COVID compassion

Staff Written Community

By Tia Lynn Ivey

managing editor

In the wake of the Coronavirus Pandemic, groceries and sanitation products are flying off the shelves faster than stores can restock them. Pictures of shoppers hoarding toilet paper and other supplies have flooded social media platforms as people all over the country prepare to self-quarantine in order to slow the spread of COVID-19. But the community in Morgan County will not forsake each other in this time of crisis. 

Jamisha Allen, a healthcare worker born and raised in Madison, orchestrated a care-package drive out of the Gilmore House in Madison last Sunday, distributing over 100 tote bags full of groceries for families and the elderly. 

Allen was inspired to provide groceries for families after the sudden school closures were announced, 

“You know it was just so unexpected and I wondered if parents were prepared with the groceries they needed to feed their kids once the schools closed,” said Allen. 

Allen said her heart was burdened for parents who might be struggling, so she prayed about what to do and the answer was clear, so she acted. She put out the call for donations on Facebook and was overwhelmed with the response. 

“We truly exemplify the saying ONE Morgan,” said Allen. “All the love, support, volunteers and donations from everyone all over Morgan was tremendous. Absolutely overwhelming. We have a beautiful town with people still reaching out to me. I am so appreciative and I know the people who received the packages are appreciative, too. I can’t name everyone who donated and volunteered but I want to thank them from the bottom of my heart.”

According to Allen, Ingles donated over 100 tote bags and people from all over Morgan County dropped off donations to put together care packages for Morgan County families. 

On Sunday, March 15, volunteers gathered at the Gilmore House to pass out the prepared care packages to families in need. Among the volunteers were Jamisha’s teenage daughter Joy, who was also celebrating her birthday. She and her friends spent her birthday caring for the community and it was not in vain, according to Allen. 

“We had parents with testimonies that brought me to tears, We even had kids that walked in the rain,” said Allen.  “It definitely was a success.”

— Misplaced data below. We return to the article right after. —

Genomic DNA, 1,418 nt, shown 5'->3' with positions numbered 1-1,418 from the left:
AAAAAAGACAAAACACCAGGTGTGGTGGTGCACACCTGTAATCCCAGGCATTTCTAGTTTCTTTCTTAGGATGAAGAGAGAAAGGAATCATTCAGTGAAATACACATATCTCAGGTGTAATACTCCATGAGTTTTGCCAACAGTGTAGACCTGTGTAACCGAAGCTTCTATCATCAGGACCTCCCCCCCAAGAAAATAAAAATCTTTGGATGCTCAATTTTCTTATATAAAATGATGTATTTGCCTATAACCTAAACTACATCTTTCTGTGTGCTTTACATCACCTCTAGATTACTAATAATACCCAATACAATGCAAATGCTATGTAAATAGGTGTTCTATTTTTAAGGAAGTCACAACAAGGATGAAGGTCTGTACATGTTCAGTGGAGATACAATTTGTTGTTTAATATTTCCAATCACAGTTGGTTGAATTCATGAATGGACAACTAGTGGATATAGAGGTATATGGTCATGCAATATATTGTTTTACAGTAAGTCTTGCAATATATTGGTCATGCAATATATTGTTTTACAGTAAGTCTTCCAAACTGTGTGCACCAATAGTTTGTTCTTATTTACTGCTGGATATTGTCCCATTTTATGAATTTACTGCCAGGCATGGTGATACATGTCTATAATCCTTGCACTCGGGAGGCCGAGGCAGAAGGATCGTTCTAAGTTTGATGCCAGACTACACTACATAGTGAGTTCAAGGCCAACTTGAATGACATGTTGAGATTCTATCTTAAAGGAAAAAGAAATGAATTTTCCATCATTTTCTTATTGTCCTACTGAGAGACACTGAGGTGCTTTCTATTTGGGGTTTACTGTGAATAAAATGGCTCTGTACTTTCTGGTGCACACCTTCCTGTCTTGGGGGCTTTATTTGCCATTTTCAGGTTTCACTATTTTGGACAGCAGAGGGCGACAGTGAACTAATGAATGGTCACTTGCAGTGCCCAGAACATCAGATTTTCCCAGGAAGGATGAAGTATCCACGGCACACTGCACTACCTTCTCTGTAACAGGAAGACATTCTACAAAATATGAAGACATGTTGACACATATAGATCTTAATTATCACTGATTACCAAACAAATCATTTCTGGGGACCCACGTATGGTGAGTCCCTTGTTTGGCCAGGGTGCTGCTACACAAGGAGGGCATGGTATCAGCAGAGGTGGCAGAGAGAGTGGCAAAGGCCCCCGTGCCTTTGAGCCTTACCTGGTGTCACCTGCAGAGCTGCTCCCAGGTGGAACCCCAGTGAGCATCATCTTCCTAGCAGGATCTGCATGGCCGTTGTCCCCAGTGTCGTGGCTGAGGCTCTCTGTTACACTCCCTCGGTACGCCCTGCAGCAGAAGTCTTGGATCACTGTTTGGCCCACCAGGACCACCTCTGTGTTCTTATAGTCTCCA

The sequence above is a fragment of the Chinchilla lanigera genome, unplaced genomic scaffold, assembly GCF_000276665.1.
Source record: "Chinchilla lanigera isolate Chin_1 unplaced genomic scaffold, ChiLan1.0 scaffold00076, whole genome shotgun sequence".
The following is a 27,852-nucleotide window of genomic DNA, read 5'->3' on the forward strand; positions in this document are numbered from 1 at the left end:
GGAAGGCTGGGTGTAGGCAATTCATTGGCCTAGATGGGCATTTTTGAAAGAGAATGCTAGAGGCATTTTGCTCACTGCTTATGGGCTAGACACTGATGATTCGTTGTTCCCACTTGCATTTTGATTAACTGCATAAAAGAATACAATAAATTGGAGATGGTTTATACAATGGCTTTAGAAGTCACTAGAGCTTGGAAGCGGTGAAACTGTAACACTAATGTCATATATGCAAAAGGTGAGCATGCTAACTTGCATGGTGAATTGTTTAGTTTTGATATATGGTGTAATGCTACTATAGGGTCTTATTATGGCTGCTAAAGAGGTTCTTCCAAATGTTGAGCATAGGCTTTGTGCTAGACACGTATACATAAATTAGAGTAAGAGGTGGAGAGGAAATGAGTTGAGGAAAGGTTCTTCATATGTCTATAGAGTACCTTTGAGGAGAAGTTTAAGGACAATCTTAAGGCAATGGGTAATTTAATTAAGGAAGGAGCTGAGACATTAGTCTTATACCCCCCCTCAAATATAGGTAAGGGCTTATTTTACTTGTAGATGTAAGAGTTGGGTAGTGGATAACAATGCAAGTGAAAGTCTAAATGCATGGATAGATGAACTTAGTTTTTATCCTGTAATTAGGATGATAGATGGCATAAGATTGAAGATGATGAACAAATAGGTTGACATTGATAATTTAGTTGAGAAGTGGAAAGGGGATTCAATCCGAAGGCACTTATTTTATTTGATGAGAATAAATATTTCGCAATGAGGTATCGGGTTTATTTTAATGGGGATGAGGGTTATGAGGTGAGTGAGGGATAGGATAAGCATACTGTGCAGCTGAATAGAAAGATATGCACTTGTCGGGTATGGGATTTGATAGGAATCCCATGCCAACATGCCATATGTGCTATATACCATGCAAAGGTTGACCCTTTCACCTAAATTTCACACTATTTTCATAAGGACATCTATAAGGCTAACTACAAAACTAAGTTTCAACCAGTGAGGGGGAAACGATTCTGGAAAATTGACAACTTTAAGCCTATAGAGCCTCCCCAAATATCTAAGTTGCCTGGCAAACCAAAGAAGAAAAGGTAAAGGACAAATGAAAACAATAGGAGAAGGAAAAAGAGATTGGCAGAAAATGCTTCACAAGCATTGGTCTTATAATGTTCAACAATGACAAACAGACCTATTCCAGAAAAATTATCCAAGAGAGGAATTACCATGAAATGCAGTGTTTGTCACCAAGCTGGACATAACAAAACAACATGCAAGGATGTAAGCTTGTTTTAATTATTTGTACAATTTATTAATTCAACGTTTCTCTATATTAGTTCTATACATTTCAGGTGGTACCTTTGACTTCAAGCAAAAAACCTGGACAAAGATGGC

“Sunday’s food distribution showed our community at its best. Jamisha saw the need, and shared her idea – that lit the spark and many of us responded,” said Jeanne Dufort, who volunteered on Sunday. 

“When I saw people carrying in load after load, I got emotional and said, ‘I have to at least serve,” said Nicole Davis Garrett, who volunteered Sunday.  

City Councilwoman Chris Hodges helped with the event as well. 

“When I saw that kids would have to be homeschooled, I sensed there would be a lot of working moms who needed a helping hand,” said Hodges. “Then I saw Jamisha Allen’s post on Facebook.  She was thinking the same thing.  I helped lay the groundwork, then reached out to the community for donations.  But she’s the one that made it happen.”

 Families showed up Sunday to pickup care packages, but volunteers didn’t stop there. 

“We made some deliveries of packages to elderly folks we knew couldn’t get out to the store,” said Allen. 

Another volunteer Beth David-Erwin delivered food to a local woman with six grandchildren. Upon arriving to the woman’s house, she was shocked to see volunteers with bags of food in hand for her family. The grandmother had just given her last few dollars to the church that morning. 

“She tells us her story, smiles and says, ‘Now look what God done gone and did! This is a lot more than I gave Mim!’” Recounted Erwin. “Salt of the earth. I was blessed to have met her.”

Allen expressed gratitude to all the community partners who came together to make Sunday’s care package event a success. 

“Special thanks to the volunteers Ruth Bearden, Beth David-Erwin Stacey Broadnax and Ashley Nelson. Also I would like to Thank Chris Gilbert Hodges who collaborated with me and played the key role in helping bridge the community together to make the vision a reality,” said Allen. “She is a great community leader who puts her heart in everything she does. People of all walks came together to make this a success. All races  genders, ages, religions and classes in the community made this Possible. One Morgan was and is a true melting pot of love.”

Allen is in the process of putting together another care-package distribution event this weekend at the Gilmore House in Madison since school closings will last even longer than first anticipated. 

“We haven’t pinned down the date yet, but we are hoping to do another one this Saturday or Sunday,” said Allen. 

Leave a Reply